Sunday 23 August

The watercolour paper I brought behaves quite differently in these temperatures, and I’m still struggling to get used to it. Initial washes dry rapidly, and can leave a hard edge which is difficult to remove; keeping the paper damp runs the risk of destroying the surface and ‘cauliflowering’, while taking too long to apply the paint runs the risk of having the paint well evaporate, increasing the intensity of colour or drying up altogether.

I need to spend several days just experimenting and re-familiarising myself with my materials. But I’m constantly starting to feel the pressure of time, and of how little I seem to have achieved.

Yesterday I discovered a whole new world outside the East Gate of the gardens, when I went for breakfast with The Swiss Family at a local market just 10 minutes away. The gate’s not marked on the visitor map as the entrance if for the Institute, rather than the Botanical Gardens, so I was unaware of its existence. It’s a thriving market, with areas dedicated to selling all sorts of meat products, fruits, vegetables and fungi, and tofu in all shapes, colours and textures – not much time to explore with the two little ones becoming fractious, but a great place to go back to with my camera.

I had planned to return this morning, or go into Kunming itself, but it turned into a bit of a non-day, and I just spent a few hours early afternoon enjoying a bit of sunshine and exploring tucked-away parts of the gardens – those shady spots behind the greenhouses, or barely-trodden paths past the compost bays and broken pots that disappear into the trees.

I also managed to get into the Admin building (it’s locked in the evenings and weekends, but students have keys so that they can use the computer room) and did some internet research on Ethnobotany at Kunming. I also discovered that I can bring my laptop and connect to broadband there, rather than having to use their computers. This will mean I can download my e-mails directly onto my machine rather than holding them in Mail2web ether – another technological advance.

I took a few photos of the sketches I’ve been doing – sadly, no-where near the quality of a professional scan – but evidence that I am trying to accomplish something here. The Codonopsis tangshen and Eucommia ulmoides are Henry plants, but Platycodon grandiflorum one of the more attractive plants in the medicinal garden.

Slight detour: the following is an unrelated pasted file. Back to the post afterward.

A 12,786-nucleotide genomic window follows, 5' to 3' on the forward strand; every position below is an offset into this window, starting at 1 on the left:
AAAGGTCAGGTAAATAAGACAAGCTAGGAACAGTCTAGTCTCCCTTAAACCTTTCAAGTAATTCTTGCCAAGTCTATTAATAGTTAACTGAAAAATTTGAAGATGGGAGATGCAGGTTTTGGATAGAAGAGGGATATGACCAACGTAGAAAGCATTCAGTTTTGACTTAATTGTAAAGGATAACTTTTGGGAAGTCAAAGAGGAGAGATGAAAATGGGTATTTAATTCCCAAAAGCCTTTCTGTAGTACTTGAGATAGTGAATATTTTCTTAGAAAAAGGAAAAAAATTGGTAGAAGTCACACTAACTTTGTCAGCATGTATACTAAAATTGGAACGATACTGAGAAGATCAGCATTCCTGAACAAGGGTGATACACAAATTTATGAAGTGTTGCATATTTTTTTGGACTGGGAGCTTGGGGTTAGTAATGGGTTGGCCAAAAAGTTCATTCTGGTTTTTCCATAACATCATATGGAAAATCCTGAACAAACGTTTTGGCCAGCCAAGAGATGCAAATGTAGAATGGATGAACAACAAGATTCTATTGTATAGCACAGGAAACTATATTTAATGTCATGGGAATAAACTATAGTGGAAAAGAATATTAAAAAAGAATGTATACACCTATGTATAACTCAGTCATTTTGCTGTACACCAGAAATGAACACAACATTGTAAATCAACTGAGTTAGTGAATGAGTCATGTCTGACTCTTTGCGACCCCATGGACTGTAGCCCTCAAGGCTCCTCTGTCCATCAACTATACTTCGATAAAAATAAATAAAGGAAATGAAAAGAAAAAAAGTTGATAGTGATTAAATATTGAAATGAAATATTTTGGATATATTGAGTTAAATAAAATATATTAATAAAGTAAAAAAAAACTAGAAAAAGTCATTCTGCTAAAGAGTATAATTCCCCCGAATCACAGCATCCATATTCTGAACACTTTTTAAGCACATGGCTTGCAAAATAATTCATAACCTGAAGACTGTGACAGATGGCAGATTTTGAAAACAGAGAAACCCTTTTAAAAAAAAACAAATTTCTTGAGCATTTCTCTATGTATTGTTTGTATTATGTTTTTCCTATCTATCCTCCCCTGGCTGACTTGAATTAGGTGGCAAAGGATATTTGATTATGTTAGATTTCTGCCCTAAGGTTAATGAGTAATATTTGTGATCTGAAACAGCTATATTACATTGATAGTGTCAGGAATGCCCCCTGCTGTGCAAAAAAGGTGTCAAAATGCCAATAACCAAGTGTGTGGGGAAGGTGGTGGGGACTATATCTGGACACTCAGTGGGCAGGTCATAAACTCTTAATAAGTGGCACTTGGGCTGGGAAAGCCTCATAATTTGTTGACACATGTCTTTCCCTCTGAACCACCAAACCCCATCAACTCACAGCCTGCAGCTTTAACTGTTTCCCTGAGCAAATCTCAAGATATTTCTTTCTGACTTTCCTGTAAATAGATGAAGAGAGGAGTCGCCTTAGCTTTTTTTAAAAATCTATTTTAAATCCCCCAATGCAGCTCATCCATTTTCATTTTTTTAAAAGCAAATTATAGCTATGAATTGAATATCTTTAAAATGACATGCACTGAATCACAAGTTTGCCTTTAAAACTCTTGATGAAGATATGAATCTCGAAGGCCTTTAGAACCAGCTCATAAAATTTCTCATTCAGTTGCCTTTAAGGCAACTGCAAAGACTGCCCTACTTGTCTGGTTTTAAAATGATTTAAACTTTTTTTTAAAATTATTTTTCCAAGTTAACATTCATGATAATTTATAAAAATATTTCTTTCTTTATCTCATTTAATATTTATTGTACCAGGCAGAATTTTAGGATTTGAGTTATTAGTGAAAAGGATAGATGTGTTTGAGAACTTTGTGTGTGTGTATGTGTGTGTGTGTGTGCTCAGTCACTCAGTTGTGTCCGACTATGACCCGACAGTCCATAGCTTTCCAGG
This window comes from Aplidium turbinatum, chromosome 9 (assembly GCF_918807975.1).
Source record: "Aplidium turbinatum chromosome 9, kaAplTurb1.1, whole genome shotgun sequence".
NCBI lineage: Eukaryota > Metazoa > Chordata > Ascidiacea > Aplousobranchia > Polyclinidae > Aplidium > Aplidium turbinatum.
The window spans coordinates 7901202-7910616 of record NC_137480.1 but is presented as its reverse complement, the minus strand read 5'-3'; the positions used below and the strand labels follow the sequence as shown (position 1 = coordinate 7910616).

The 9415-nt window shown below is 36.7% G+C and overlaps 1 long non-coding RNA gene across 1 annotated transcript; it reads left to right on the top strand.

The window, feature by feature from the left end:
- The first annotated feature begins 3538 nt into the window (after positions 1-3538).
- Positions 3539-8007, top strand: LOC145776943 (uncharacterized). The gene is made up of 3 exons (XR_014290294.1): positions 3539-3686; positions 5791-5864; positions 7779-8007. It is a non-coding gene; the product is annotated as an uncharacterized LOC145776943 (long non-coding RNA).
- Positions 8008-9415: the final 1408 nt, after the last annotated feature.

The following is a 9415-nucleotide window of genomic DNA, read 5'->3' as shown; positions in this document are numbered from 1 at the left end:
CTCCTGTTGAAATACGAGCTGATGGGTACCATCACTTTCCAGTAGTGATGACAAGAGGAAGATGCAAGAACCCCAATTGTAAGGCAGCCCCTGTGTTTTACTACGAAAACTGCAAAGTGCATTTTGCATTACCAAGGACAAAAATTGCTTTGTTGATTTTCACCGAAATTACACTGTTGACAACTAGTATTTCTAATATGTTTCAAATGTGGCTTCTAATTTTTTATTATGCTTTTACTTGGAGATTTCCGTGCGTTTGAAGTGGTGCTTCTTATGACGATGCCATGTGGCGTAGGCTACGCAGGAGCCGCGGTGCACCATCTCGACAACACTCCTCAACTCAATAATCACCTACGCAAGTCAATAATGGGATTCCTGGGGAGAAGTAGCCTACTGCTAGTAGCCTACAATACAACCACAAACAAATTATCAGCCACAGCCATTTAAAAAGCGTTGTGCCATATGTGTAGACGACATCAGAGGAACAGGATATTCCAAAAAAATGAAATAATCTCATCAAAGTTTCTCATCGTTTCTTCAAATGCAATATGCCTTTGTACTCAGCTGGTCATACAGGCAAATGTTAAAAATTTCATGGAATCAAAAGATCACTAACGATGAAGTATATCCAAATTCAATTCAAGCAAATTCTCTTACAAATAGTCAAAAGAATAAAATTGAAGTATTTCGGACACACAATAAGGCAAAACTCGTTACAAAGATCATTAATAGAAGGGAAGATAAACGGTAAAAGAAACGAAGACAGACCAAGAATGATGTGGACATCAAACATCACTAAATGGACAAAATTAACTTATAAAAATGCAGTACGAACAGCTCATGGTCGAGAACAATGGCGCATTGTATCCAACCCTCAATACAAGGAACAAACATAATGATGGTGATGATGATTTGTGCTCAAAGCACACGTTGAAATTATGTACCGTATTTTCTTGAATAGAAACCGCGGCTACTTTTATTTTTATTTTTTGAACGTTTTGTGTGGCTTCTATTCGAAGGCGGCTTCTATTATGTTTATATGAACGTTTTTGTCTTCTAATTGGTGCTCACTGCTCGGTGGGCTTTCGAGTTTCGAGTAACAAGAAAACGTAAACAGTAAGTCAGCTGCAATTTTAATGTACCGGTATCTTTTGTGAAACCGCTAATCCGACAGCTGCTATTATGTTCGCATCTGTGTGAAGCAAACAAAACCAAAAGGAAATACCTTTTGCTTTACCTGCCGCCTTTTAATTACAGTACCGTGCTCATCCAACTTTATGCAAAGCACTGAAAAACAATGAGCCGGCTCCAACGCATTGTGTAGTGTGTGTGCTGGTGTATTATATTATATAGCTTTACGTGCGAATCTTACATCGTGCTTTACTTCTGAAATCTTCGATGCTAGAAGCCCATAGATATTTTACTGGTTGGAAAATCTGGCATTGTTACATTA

Codonopsis tangshen


Eucommia ulmoides


Platycodon grandiflorum

Still feeling a bit restless, I turned on the telly for the first time today – CCTV9 is an English channel which seems mostly to have regular Asian news and weather updates, current affairs, political or financial discussions of cultural programmes – although I haven’t watched enough of it to know what else they might offer. It’s the first news of any sort – national or international – I’ve been aware of since I arrived. I haven’t sought out English newspapers, or even know how easy they are to obtain. And I must admit I haven’t felt deprived, not knowing what’s going on in the world.

I have been reading though. The one non-travel book I brought is Dreams From My Father. Just one of the books I bought some time ago but, like so many other things over the past few years, never made time for. Barack’s journey of self-discovery is gripping – more so reading now with the hindsight of his Presidency than when the book was first written in 1995. There are numerous passages that are inspiring and illuminating – but what I read last night was more immediate and vital and resonated like a taut wire.

On his way to Kenya after his father’s death (the Old Man), he stops by Europe for a few weeks – and discovers that it is a mistake:

“It wasn’t that Europe wasn’t beautiful; everything was just as I’d imagined it. It just wasn’t mine. I felt as if I were living out some-one else’s romance; the incompleteness of my own history stood between me and the sites I saw like a hard pane of glass. I began to suspect that my European stop was just one more means of delay, one more attempt to avoid coming to terms with the Old Man.

“Stripped of language, stripped of work and routine…I had been forced to look inside myself and had found only a great emptiness there.”

That, perhaps, is when the real journey begins.